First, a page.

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Pinterest is aiming to make shopping a “core” of the product experience on the visual social platform in 2023, executives said.
On an earnings call to recap the fourth quarter of 2022 on Monday, CEO Bill Ready said 50% of users view Pinterest as a place to shop, and the platform wants to make it easier for them to do so by integrating more shoppable content into the platform's most-used areas.
“In our endeavor to make Pinterest the home of taste-based shopping, we're integrating shopping across our most trafficked surfaces, including home feed, search, and related pins, to show users products most relevant to them,” Ready said. “Over the long term, we also want to make every pin shoppable.”
This will include new technology. Pinterest plans to deploy computer vision to make products and videos shoppable.
It will also include changes to the experience. Pinterest wants to take users directly to a product detail page on a merchant’s app. One way it does this is through mobile deep linking on shopping ads. These helped lead to an 8% increase in visual search shopping relevance.
The approach is showing early results. During Black Friday-Cyber Monday, mobile deep linking accounted for 40% of shopping ads revenue. For the fourth quarter as a whole, shopping ads revenue grew 50% over the same period of 2021.
“I think that is an early indicator of just how much we can do, not only to make more of our content shoppable, but also our ability to drive that full-funnel engagement where we've historically been much stronger at the upper and mid-funnel,” Ready said.
When it comes to consumer categories, Pinterest is seeing particular shopping engagement around women’s fashion and apparel. Ready also sees immediate opportunities in weddings and home redesigns. People seek out Pinterest for ideas, and can end up making purchases.
“We feel like shopping is a broad-based opportunity, while there are some categories that we will lean into first,” Ready said.
The progress caps a year where Pinterest put a strategic focus on shopping with a series of hiring moves and feature upgrades designed for commerce. This included the hiring of Ready as CEO in June. He previously led commerce and payments at Google. Pinterest also acquired AI-powered shopping recommendation platform The Yes in June, and integrated the company’s team and technology. There were signs of shifts taking place recently in the team, as the Yes cofounder Julie Bornstein recently transitioned from chief shopping officer to an advisory role.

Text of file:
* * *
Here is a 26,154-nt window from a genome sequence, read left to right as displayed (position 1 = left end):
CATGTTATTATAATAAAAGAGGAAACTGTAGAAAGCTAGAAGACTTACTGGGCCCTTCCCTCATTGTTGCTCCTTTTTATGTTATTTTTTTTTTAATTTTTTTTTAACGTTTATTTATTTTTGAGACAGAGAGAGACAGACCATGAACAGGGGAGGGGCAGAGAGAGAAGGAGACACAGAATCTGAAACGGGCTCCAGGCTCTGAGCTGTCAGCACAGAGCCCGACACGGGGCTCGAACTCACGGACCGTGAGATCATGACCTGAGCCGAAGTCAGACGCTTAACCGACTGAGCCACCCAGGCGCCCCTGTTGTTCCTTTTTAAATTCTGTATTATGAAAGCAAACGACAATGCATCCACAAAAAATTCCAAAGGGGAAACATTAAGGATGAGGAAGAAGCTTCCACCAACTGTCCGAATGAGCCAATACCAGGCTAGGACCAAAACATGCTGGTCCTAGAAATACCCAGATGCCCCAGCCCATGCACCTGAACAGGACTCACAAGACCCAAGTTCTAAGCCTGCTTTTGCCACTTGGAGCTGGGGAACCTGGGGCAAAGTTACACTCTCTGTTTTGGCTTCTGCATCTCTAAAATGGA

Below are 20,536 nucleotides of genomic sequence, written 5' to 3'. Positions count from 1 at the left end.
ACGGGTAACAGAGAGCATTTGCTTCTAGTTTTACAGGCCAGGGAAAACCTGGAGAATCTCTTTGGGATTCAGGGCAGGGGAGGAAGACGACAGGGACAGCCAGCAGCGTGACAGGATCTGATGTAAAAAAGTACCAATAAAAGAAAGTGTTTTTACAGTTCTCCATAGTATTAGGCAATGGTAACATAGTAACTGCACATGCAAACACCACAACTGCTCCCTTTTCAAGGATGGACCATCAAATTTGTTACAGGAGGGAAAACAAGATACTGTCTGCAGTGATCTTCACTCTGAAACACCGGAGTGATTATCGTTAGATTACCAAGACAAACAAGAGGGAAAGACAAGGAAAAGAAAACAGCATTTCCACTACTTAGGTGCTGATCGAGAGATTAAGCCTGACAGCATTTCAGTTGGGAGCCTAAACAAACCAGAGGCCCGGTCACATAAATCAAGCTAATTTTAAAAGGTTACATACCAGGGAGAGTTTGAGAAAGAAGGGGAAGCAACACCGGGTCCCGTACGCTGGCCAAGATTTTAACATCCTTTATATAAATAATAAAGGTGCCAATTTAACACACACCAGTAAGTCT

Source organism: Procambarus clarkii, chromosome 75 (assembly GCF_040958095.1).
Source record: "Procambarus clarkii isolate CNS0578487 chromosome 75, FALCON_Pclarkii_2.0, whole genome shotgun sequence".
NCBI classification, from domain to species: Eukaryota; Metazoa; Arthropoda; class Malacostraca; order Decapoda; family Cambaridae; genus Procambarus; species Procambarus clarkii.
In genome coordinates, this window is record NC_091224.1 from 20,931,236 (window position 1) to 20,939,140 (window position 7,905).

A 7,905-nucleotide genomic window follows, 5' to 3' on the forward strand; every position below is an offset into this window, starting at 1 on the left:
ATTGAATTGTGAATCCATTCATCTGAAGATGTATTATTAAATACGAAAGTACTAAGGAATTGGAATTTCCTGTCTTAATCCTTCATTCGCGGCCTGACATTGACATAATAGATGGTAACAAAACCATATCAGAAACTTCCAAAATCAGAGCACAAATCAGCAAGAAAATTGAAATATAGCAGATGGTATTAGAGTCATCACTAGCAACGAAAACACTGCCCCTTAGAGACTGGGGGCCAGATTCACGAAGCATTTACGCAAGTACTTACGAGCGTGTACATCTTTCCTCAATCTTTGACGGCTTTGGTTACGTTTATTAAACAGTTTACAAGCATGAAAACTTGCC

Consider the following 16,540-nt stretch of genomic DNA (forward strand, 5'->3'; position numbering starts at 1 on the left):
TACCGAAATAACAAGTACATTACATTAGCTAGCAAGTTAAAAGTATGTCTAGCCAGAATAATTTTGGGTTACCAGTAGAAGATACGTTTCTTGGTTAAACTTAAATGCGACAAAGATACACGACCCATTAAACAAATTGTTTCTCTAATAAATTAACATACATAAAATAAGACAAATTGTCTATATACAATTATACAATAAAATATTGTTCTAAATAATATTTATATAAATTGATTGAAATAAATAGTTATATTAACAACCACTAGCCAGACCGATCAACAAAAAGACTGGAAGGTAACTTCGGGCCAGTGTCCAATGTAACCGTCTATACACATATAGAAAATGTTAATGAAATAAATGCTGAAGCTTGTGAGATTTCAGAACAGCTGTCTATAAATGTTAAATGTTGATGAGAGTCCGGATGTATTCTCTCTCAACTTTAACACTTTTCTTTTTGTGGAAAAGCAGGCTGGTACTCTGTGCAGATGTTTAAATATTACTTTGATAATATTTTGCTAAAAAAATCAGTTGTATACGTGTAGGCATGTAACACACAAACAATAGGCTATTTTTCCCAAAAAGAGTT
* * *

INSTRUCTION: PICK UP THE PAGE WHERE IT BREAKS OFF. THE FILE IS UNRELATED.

The platform pinned shopping in 2022. Look for commerce to become a more obvious part of the Pinterest experience in 2023. Interestingly, Pinterest does not seem to be setting up a “shop” section on the app. Rather, it is making shopping a part of the app sections where its 450 million global monthly active users are already spending time.
It points to an evolution of social commerce. Integrating shopping doesn’t have to mean creating a shop. Rather, it means making existing content shoppable.
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Labor disputes on the West Coast could cause further disruption heading into peak season.
When the first half of 2023 is complete, imports are expected to dip 22% below last year.
That’s according to new data from the Global Port Tracker, which is compiled monthly by the National Retail Federation and Hackett Associates.
The decline has been building over the entire year, as imports dipped in the winter. With the spring, volume started to rebound. In April, the major ports handled 1.78 million Twenty-Foot Equivalent Units. That was an increase of 9.6% from March. Still it was a decline of 21.3% year over year – reflecting the record cargo hauled in over the spike in consumer demand of 2021 and the inventory glut 2022.
In 2023, consumer spending is remaining resilient with in a strong job market, despite the collision of inflation and interest rates. The economy remains different from pre-pandemic days, but shipping volumes are beginning to once again resemble the time before COVID-19.
“Economists and shipping lines increasingly wonder why the decline in container import demand is so much at odds with continuous growth in consumer demand,” said Hackett Associates Founder Ben Hackett, in a statement. “Import container shipments have returned the pre-pandemic levels seen in 2019 and appear likely to stay there for a while.”
Retailers and logistics professionals alike are looking to the second half of the year for a potential upswing. Peak shipping season occurs in the summer, which is in preparation for peak shopping season over the holidays.
Yet disruption could occur on the West Coast if labor issues can’t be settled. This week, ports from Los Angeles to Seattle reported closures and slowdowns as ongoing union disputes boil over, CNBC reported. NRF called on the Biden administration to intervene.
“Cargo volume is lower than last year but retailers are entering the busiest shipping season of the year bringing in holiday merchandise. The last thing retailers and other shippers need is ongoing disruption at the ports,” aid NRF Vice President for Supply Chain and Customs Policy Jonathan Gold said. “If labor and management can’t reach agreement and operate smoothly and efficiently, retailers will have no choice but to continue to take their cargo to East Coast and Gulf Coast gateways. We continue to urge the administration to step in and help the parties reach an agreement and end the disruptions so operations can return to normal. We’ve had enough unavoidable supply chain issues the past two years. This is not the time for one that can be avoided.”